Right now, I am sitting at the 1-year mark of the day between my birthday last year when I signed and paid for my son’s funeral and the 1-year mark of his funeral. A year ago, I was in absolute shock. I read my updates on Facebook from a year ago and I don’t even recognize myself. I see a woman whose life has just blown up and she is talking about needing cleaning supplies. I do not even understand what was going on in my head to think that what I needed days after finding my son dead in my garage was bleach and swifter sweepers. Had you told me that is how I would react to Anthony’s suicide before it happened I would have called you crazy. I assumed that I would fall on my knees screaming. I did scream for a minute. I yelled his name three times and then something in my brain told me to shut it down. Things had to be done, I had to be a mother, I had to call people and I had to make sure that I knew exactly what was happening, so I had to shut down all the yelling and screaming.
The only word that I can use to describe this past year is Grace. I did not think I was going to survive losing my son or survive watching my other children lose him. Every time my granddaughter asked for her daddy I was sure that I was going to break into a million pieces and nobody would be able to put me back together.
I wanted to die along with him. That was my first reaction to seeing him laying there with no life in him. I didn’t tell anyone that. But it is true. As I watched his coffin lowered into the ground I sat there with perfect composure on the outside but on the inside, I was screaming “No!” and praying for God to let me crawl in that grave with Anthony. Then I looked at my family and I saw my son’s fiancé, their two children, my husband and the faces of my other six children. I had other people to care for. When I stood up from my chair it was with a mission to do that. I no longer mattered, only they did.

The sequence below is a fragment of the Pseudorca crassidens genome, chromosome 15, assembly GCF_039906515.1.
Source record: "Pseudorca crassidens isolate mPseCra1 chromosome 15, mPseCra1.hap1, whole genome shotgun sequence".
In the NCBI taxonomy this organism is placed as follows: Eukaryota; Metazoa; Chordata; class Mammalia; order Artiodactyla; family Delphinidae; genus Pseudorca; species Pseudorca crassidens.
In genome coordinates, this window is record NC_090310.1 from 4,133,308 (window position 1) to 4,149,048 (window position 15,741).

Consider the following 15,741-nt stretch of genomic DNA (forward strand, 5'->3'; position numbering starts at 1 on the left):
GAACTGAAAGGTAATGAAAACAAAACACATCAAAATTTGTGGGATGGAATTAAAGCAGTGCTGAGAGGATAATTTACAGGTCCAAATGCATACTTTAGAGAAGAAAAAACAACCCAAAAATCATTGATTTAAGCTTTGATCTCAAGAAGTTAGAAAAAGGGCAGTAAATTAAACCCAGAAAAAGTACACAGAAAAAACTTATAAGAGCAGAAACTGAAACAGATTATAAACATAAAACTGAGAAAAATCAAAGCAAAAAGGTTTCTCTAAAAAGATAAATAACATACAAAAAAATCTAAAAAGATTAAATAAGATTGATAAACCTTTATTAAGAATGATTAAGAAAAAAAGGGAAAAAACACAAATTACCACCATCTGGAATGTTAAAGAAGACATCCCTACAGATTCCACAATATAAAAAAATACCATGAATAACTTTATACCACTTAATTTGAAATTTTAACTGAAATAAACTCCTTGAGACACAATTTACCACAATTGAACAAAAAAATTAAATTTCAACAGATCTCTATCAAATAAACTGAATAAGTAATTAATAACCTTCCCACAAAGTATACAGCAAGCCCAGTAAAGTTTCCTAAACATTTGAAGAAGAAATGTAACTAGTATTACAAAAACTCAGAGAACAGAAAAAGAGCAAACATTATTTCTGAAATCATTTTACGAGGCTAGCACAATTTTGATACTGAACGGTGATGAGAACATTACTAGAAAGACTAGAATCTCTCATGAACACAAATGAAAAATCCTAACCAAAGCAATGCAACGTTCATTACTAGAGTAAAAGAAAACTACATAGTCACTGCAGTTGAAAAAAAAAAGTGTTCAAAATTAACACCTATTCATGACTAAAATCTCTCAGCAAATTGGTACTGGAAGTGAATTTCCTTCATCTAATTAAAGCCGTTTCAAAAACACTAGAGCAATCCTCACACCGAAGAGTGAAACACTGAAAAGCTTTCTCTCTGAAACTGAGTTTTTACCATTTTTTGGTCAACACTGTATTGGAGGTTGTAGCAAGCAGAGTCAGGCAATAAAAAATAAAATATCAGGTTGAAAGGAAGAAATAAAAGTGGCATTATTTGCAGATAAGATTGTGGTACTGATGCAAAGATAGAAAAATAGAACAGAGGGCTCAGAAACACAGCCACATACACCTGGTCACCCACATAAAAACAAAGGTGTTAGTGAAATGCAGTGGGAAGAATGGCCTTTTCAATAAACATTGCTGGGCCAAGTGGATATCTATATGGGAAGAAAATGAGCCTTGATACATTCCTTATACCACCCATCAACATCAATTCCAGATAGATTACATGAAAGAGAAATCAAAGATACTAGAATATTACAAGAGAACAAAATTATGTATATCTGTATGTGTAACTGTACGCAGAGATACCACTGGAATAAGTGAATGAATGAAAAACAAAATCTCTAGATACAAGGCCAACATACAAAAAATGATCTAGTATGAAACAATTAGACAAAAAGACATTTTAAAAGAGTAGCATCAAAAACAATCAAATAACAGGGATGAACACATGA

The joy of my oldest granddaughter winning at tug of war on her first field day. The joy of the second oldest grandbaby starting to talk. She was whining and crying so I asked her “what the heck do you want baby?!” and she looked me right in the eye and said, “I want a taco.” Oh, ok, let’s get the girl a taco then. She is so funny too, just like her daddy. There is joy in watching the oldest play in my backyard. The backyard that my husband and I dreamt of for our kids. Where they could all gather on holidays or random weekends but now it is where we all stand around and wish to God that Anthony could be with us. There is joy in going to Mass and hearing the words “Hosana in the Highest” and knowing the veil between heaven and earth has been lifted and hoping that Anthony is there happy to see us.
Grief and joy are so mixed together that I am often laughing and crying at the same time.
It’s been a year. A year of Grace and knowing that death has not won.